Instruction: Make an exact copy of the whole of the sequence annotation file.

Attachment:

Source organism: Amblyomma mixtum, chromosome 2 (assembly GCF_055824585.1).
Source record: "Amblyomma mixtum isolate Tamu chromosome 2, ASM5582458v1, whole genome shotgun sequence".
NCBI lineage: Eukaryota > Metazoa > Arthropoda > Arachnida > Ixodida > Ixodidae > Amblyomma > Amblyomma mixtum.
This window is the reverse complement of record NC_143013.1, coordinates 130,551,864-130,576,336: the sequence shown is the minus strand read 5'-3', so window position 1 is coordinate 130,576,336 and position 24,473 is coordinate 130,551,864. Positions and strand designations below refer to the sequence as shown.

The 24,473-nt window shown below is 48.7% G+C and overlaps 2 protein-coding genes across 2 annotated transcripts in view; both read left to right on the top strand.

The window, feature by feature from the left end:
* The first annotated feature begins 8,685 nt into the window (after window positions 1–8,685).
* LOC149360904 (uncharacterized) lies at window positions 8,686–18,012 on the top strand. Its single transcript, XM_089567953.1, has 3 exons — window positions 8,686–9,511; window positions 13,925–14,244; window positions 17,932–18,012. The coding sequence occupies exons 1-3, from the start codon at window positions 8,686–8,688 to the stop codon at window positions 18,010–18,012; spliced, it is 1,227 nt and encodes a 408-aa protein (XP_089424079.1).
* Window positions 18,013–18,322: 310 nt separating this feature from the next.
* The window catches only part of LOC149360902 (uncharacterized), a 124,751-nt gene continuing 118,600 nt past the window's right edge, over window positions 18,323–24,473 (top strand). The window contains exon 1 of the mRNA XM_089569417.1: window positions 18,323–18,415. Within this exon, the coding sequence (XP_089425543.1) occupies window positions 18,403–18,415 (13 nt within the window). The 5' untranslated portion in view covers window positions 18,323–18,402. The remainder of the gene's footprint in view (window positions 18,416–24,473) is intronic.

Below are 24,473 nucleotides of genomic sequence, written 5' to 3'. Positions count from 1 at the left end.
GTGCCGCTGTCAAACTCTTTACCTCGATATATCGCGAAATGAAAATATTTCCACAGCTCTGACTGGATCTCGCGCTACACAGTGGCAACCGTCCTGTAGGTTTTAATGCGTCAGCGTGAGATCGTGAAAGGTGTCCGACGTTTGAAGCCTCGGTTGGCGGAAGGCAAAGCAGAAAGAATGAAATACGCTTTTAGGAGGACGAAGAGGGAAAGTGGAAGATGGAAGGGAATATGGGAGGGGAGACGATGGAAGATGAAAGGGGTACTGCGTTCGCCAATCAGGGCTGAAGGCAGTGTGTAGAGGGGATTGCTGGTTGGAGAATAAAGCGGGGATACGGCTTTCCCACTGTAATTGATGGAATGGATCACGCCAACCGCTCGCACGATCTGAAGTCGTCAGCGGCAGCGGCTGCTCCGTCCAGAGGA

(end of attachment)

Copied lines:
Source organism: Amblyomma mixtum, chromosome 2 (assembly GCF_055824585.1).
Source record: "Amblyomma mixtum isolate Tamu chromosome 2, ASM5582458v1, whole genome shotgun sequence".
NCBI lineage: Eukaryota > Metazoa > Arthropoda > Arachnida > Ixodida > Ixodidae > Amblyomma > Amblyomma mixtum.
This window is the reverse complement of record NC_143013.1, coordinates 130,551,864-130,576,336: the sequence shown is the minus strand read 5'-3', so window position 1 is coordinate 130,576,336 and position 24,473 is coordinate 130,551,864. Positions and strand designations below refer to the sequence as shown.

The 24,473-nt window shown below is 48.7% G+C and overlaps 2 protein-coding genes across 2 annotated transcripts in view; both read left to right on the top strand.

The window, feature by feature from the left end:
* The first annotated feature begins 8,685 nt into the window (after window positions 1–8,685).
* LOC149360904 (uncharacterized) lies at window positions 8,686–18,012 on the top strand. Its single transcript, XM_089567953.1, has 3 exons — window positions 8,686–9,511; window positions 13,925–14,244; window positions 17,932–18,012. The coding sequence occupies exons 1-3, from the start codon at window positions 8,686–8,688 to the stop codon at window positions 18,010–18,012; spliced, it is 1,227 nt and encodes a 408-aa protein (XP_089424079.1).
* Window positions 18,013–18,322: 310 nt separating this feature from the next.
* The window catches only part of LOC149360902 (uncharacterized), a 124,751-nt gene continuing 118,600 nt past the window's right edge, over window positions 18,323–24,473 (top strand). The window contains exon 1 of the mRNA XM_089569417.1: window positions 18,323–18,415. Within this exon, the coding sequence (XP_089425543.1) occupies window positions 18,403–18,415 (13 nt within the window). The 5' untranslated portion in view covers window positions 18,323–18,402. The remainder of the gene's footprint in view (window positions 18,416–24,473) is intronic.

Below are 24,473 nucleotides of genomic sequence, written 5' to 3'. Positions count from 1 at the left end.
GTGCCGCTGTCAAACTCTTTACCTCGATATATCGCGAAATGAAAATATTTCCACAGCTCTGACTGGATCTCGCGCTACACAGTGGCAACCGTCCTGTAGGTTTTAATGCGTCAGCGTGAGATCGTGAAAGGTGTCCGACGTTTGAAGCCTCGGTTGGCGGAAGGCAAAGCAGAAAGAATGAAATACGCTTTTAGGAGGACGAAGAGGGAAAGTGGAAGATGGAAGGGAATATGGGAGGGGAGACGATGGAAGATGAAAGGGGTACTGCGTTCGCCAATCAGGGCTGAAGGCAGTGTGTAGAGGGGATTGCTGGTTGGAGAATAAAGCGGGGATACGGCTTTCCCACTGTAATTGATGGAATGGATCACGCCAACCGCTCGCACGATCTGAAGTCGTCAGCGGCAGCGGCTGCTCCGTCCAGAGGA